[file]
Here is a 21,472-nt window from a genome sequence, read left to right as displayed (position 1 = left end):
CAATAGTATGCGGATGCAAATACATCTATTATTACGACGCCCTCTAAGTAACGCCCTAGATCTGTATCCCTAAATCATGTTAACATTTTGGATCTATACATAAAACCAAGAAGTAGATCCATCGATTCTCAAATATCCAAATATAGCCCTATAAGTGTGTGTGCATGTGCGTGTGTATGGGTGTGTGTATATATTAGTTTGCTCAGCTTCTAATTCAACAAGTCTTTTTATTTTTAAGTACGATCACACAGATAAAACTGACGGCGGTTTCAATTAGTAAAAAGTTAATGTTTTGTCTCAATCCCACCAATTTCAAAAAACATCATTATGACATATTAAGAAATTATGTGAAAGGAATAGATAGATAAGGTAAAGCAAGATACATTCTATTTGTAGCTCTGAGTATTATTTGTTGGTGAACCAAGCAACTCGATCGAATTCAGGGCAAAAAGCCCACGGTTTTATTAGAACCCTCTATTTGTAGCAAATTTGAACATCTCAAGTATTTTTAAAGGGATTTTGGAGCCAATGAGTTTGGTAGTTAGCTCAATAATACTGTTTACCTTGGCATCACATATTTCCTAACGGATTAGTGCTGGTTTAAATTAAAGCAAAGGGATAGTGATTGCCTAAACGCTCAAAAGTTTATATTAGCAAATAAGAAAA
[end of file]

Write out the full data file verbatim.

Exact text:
Here is a 21,472-nt window from a genome sequence, read left to right as displayed (position 1 = left end):
CAATAGTATGCGGATGCAAATACATCTATTATTACGACGCCCTCTAAGTAACGCCCTAGATCTGTATCCCTAAATCATGTTAACATTTTGGATCTATACATAAAACCAAGAAGTAGATCCATCGATTCTCAAATATCCAAATATAGCCCTATAAGTGTGTGTGCATGTGCGTGTGTATGGGTGTGTGTATATATTAGTTTGCTCAGCTTCTAATTCAACAAGTCTTTTTATTTTTAAGTACGATCACACAGATAAAACTGACGGCGGTTTCAATTAGTAAAAAGTTAATGTTTTGTCTCAATCCCACCAATTTCAAAAAACATCATTATGACATATTAAGAAATTATGTGAAAGGAATAGATAGATAAGGTAAAGCAAGATACATTCTATTTGTAGCTCTGAGTATTATTTGTTGGTGAACCAAGCAACTCGATCGAATTCAGGGCAAAAAGCCCACGGTTTTATTAGAACCCTCTATTTGTAGCAAATTTGAACATCTCAAGTATTTTTAAAGGGATTTTGGAGCCAATGAGTTTGGTAGTTAGCTCAATAATACTGTTTACCTTGGCATCACATATTTCCTAACGGATTAGTGCTGGTTTAAATTAAAGCAAAGGGATAGTGATTGCCTAAACGCTCAAAAGTTTATATTAGCAAATAAGAAAA